Cross-sectional data show elevated levels of circulating cytokines in psychiatric patients. The literature is divided concerning anti-inflammatory drugs’ ability to relieve symptoms, questioning a causal link between inflammatory pathways and psychiatric conditions. We hypothesised that the development of circulating cytokine levels is related to mental distress, and that this relationship is affected by the use of anti-inflammatory drugs.
The study was a longitudinal assessment of 12-week inpatient treatment at Modum Bad Psychiatric Center, Norway. Sera and self-reported Global Severity Index (GSI) scores, which measure psychological distress, were collected at admission (T0), halfway (T1) and before discharge (T2). Other variables known to distort the neuroimmune interplay were included. These were age, gender, diagnosis of PTSD, antidepressants and anti-inflammatory drugs. A total of 128 patients (92 women and 36 men) were included, and 28 were using anti-inflammatory medication. Multilevel modelling was used for data analysis.
Patients with higher levels of IL-1RA and MCP-1 had higher GSI scores (p = 0.005 and p = 0.020). PTSD patients scored higher on GSI than non-PTSD patients (p = 0.002). These relationships were mostly present among those not using anti-inflammatory drugs (n = 99), with higher levels of IL-1RA and MCP-1 being related to higher GSI score (p = 0.023 and 0.018, respectively). Again, PTSD patients showed higher GSI levels than non-PTSD patients (p = 0.014).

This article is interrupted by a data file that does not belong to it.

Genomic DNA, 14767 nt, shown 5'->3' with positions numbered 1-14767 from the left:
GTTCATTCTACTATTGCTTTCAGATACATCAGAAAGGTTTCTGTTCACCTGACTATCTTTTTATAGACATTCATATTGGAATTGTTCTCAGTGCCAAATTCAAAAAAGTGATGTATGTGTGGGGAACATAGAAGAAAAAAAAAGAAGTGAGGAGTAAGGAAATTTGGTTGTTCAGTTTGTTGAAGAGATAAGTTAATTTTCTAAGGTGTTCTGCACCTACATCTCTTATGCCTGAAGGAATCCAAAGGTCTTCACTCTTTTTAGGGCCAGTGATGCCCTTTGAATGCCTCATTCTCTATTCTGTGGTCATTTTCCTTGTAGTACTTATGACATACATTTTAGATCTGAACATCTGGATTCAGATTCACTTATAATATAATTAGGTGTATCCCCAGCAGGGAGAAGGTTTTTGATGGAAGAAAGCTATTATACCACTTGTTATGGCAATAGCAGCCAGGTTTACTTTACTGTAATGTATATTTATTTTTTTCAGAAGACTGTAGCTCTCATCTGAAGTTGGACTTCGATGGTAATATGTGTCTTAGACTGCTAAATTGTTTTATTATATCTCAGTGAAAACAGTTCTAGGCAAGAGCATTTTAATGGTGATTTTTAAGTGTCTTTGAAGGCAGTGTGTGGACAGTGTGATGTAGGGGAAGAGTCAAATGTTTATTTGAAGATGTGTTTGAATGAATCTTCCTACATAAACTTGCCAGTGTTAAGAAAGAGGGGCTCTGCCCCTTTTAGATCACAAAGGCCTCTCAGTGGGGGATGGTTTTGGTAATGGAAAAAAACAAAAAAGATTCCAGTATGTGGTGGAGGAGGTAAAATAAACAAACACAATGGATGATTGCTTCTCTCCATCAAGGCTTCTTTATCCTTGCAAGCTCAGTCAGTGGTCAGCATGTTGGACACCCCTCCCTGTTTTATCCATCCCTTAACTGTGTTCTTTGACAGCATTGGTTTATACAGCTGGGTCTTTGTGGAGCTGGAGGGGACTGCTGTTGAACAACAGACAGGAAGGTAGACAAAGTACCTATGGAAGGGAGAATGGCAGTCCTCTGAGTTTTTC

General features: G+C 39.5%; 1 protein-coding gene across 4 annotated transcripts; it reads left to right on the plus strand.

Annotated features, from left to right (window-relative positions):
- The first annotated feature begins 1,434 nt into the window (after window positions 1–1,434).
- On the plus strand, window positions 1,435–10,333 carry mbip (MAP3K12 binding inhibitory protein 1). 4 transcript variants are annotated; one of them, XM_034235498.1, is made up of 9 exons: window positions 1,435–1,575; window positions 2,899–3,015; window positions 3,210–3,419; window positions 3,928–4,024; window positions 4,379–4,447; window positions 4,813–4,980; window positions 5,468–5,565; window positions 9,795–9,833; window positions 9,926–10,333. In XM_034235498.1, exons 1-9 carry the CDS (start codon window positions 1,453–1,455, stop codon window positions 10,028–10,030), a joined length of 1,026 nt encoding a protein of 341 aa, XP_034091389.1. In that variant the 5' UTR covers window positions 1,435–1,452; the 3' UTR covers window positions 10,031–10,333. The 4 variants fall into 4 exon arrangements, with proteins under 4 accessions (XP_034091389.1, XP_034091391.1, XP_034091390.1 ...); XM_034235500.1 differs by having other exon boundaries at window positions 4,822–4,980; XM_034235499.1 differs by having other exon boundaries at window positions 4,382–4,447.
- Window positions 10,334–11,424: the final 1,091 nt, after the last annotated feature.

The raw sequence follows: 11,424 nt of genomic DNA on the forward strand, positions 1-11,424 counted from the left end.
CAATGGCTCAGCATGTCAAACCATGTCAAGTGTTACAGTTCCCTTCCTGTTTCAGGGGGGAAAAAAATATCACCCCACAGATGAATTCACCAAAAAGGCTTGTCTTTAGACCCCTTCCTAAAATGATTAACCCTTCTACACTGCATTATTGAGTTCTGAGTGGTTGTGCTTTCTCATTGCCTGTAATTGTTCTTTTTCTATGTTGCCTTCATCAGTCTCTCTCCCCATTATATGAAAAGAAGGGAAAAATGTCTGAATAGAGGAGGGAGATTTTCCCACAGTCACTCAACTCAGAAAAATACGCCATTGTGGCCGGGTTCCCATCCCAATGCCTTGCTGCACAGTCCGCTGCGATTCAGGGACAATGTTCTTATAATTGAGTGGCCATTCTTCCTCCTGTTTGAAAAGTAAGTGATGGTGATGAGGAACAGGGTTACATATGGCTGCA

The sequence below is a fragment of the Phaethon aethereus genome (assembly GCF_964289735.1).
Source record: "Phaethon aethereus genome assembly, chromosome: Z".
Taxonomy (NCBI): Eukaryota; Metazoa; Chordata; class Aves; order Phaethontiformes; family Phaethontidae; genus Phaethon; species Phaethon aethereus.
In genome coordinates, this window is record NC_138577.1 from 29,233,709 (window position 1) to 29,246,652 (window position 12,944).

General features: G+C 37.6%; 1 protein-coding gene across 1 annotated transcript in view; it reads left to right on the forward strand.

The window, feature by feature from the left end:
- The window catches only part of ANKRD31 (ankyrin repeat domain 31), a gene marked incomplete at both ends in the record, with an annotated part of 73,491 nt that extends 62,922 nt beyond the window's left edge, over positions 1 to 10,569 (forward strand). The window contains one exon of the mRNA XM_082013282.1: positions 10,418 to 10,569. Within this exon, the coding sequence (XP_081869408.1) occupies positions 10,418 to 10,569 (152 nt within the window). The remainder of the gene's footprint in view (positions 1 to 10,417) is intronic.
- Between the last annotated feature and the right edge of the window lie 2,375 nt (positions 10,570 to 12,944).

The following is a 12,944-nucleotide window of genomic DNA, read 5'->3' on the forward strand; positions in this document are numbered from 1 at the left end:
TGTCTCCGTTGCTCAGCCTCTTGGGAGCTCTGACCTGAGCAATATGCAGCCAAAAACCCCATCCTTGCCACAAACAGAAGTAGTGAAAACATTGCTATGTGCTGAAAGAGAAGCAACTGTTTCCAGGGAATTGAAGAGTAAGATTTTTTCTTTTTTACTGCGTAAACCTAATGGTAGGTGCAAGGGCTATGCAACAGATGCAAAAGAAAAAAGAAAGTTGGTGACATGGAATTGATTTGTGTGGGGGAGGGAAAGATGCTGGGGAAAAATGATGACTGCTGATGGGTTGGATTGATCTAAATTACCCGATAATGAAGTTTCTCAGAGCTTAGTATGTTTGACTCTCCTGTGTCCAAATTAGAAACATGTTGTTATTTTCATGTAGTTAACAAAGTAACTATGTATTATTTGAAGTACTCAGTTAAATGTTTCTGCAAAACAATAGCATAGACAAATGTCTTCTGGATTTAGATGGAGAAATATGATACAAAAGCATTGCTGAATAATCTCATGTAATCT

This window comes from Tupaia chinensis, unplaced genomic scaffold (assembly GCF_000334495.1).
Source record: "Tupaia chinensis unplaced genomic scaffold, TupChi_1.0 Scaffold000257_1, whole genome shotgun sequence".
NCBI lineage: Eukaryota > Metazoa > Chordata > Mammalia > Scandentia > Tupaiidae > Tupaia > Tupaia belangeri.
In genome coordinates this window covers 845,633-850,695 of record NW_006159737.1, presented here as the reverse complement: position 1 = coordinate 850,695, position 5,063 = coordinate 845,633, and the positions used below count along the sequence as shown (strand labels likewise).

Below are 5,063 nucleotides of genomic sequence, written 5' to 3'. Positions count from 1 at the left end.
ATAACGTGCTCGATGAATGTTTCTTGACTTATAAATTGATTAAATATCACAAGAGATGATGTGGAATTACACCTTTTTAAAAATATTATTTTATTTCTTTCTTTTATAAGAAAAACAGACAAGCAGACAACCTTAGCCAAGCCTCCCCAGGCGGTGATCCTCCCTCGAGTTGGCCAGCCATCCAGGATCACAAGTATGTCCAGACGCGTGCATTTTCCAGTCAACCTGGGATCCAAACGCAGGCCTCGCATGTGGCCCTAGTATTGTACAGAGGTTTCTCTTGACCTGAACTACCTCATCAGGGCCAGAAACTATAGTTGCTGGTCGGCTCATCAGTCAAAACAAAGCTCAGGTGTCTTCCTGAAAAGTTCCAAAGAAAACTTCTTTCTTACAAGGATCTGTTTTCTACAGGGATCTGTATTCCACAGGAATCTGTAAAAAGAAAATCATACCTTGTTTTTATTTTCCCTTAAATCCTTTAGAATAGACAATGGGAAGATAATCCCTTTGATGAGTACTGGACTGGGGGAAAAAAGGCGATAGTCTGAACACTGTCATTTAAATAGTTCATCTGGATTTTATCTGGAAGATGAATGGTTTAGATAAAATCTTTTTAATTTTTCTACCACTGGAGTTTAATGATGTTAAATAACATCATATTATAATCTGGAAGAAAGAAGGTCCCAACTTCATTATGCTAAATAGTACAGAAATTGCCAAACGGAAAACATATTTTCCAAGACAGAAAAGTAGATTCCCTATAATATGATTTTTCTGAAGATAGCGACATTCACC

Cytokine levels were associated with level of mental distress as measured by the GSI scores, but this relationship was not present among those using anti-inflammatory drugs. We found no association between cytokine levels and development of GSI score over time.
To examine the relationship between mental distress, academic performance and regular breakfast consumption across gender and immigration status.
Cross-sectional population-based study. Two four-page questionnaires were filled in during two school sessions.
All junior high schools in Oslo, Norway using the classroom as the setting for the study.
All 10th grade students 15–16 years olds in 2000 and 2001. Of 8316 eligible students, 7343 (88.3%) participated in the study.
All immigrant groups, except the Western countries group, are skipping breakfast more often than Norwegian students, and girls more often than boys (27 versus 19%). After adjustment for possible confounding factors, the odds ratio (OR) for being mentally distressed when eating breakfast seldom/never compared with every day was 3.0 (2.0–4.5) for boys, 1.6 (1.2–2.1) for girls and 1.6 (1.5–2.6) for the immigrant group. The comparable OR for having low school grades was similar for boys and girls, 2.0 (1.3–3.0), and 1.6 (1.5–2.6) for the immigrant groups.
Skipping breakfast is a common feature among 10th grade students. The implications of skipping breakfast on mental distress and academic performance are stronger for boys than girls and stronger for Norwegians compared with immigrants.